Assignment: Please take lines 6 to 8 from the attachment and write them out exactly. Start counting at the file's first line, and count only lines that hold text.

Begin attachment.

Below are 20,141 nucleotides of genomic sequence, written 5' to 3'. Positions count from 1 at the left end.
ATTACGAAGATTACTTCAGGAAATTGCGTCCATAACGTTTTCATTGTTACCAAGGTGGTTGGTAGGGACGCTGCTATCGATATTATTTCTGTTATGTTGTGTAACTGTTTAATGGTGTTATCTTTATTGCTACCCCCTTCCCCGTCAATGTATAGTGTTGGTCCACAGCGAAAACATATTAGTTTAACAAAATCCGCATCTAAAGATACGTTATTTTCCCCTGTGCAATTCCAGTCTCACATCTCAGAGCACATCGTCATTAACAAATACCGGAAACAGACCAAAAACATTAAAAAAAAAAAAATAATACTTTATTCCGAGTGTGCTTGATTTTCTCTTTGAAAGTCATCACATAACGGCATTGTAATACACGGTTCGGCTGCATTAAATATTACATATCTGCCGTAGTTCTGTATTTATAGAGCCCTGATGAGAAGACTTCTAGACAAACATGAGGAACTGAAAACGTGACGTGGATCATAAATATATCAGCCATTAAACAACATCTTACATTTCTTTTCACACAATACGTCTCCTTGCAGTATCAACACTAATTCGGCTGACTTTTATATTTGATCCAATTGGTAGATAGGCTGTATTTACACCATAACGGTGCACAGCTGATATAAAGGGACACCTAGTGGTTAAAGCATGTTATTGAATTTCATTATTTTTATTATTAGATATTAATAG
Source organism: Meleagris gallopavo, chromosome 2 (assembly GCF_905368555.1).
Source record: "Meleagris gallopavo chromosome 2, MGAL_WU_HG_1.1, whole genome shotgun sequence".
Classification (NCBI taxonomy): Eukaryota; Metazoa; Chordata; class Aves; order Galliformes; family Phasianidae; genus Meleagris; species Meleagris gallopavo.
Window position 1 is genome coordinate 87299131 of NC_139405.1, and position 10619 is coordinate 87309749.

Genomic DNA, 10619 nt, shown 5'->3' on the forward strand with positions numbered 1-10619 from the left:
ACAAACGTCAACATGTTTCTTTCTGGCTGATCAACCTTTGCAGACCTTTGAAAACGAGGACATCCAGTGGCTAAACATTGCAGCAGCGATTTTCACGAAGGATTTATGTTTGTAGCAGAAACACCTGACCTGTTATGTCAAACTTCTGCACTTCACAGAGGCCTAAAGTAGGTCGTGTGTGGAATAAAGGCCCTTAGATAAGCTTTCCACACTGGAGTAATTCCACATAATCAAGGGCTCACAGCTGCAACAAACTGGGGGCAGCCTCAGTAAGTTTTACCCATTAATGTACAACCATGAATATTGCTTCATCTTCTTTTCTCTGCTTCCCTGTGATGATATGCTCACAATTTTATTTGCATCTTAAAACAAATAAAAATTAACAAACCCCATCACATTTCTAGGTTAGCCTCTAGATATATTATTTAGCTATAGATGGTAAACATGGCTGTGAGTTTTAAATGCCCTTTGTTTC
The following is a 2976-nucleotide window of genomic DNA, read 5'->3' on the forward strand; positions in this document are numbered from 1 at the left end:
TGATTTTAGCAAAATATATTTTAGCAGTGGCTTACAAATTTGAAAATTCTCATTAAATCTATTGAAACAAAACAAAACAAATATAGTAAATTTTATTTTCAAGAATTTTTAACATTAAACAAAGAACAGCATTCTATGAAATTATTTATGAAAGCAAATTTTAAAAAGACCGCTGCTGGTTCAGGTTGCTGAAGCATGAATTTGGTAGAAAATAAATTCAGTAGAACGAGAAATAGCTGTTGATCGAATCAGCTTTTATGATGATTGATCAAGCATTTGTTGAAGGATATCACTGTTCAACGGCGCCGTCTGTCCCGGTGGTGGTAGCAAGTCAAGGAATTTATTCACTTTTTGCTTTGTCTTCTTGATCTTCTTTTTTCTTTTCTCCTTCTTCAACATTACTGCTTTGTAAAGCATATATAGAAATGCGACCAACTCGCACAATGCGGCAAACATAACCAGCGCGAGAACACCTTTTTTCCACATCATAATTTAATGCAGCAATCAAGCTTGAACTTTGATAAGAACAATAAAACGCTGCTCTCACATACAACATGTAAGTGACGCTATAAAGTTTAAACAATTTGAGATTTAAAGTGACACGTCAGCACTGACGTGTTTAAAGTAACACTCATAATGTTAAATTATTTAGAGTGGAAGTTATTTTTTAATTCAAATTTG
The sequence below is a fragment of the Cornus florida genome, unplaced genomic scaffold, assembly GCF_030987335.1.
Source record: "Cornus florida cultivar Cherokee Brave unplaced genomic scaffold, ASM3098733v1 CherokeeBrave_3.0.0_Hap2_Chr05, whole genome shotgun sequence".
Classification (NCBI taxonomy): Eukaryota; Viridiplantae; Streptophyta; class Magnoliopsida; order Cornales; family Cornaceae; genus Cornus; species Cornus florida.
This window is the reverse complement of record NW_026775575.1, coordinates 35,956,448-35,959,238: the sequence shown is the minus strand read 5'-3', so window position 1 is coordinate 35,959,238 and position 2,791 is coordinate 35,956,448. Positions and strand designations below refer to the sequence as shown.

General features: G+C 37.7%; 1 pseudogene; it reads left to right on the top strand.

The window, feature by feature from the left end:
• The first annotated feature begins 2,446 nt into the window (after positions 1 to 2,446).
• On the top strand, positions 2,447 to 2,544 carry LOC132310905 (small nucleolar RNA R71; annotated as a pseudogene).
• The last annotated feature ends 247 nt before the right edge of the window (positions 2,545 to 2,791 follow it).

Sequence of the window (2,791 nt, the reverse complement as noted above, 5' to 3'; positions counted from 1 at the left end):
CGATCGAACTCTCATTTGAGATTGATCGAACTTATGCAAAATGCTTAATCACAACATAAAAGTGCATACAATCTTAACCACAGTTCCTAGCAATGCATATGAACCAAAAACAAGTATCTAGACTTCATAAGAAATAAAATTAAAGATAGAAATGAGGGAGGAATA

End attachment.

Window position 1 is genome coordinate 87299131 of NC_139405.1, and position 10619 is coordinate 87309749.

Genomic DNA, 10619 nt, shown 5'->3' on the forward strand with positions numbered 1-10619 from the left:
ACAAACGTCAACATGTTTCTTTCTGGCTGATCAACCTTTGCAGACCTTTGAAAACGAGGACATCCAGTGGCTAAACATTGCAGCAGCGATTTTCACGAAGGATTTATGTTTGTAGCAGAAACACCTGACCTGTTATGTCAAACTTCTGCACTTCACAGAGGCCTAAAGTAGGTCGTGTGTGGAATAAAGGCCCTTAGATAAGCTTTCCACACTGGAGTAATTCCACATAATCAAGGGCTCACAGCTGCAACAAACTGGGGGCAGCCTCAGTAAGTTTTACCCATTAATGTACAACCATGAATATTGCTTCATCTTCTTTTCTCTGCTTCCCTGTGATGATATGCTCACAATTTTATTTGCATCTTAAAACAAATAAAAATTAACAAACCCCATCACATTTCTAGGTTAGCCTCTAGATATATTATTTAGCTATAGATGGTAAACATGGCTGTGAGTTTTAAATGCCCTTTGTTTC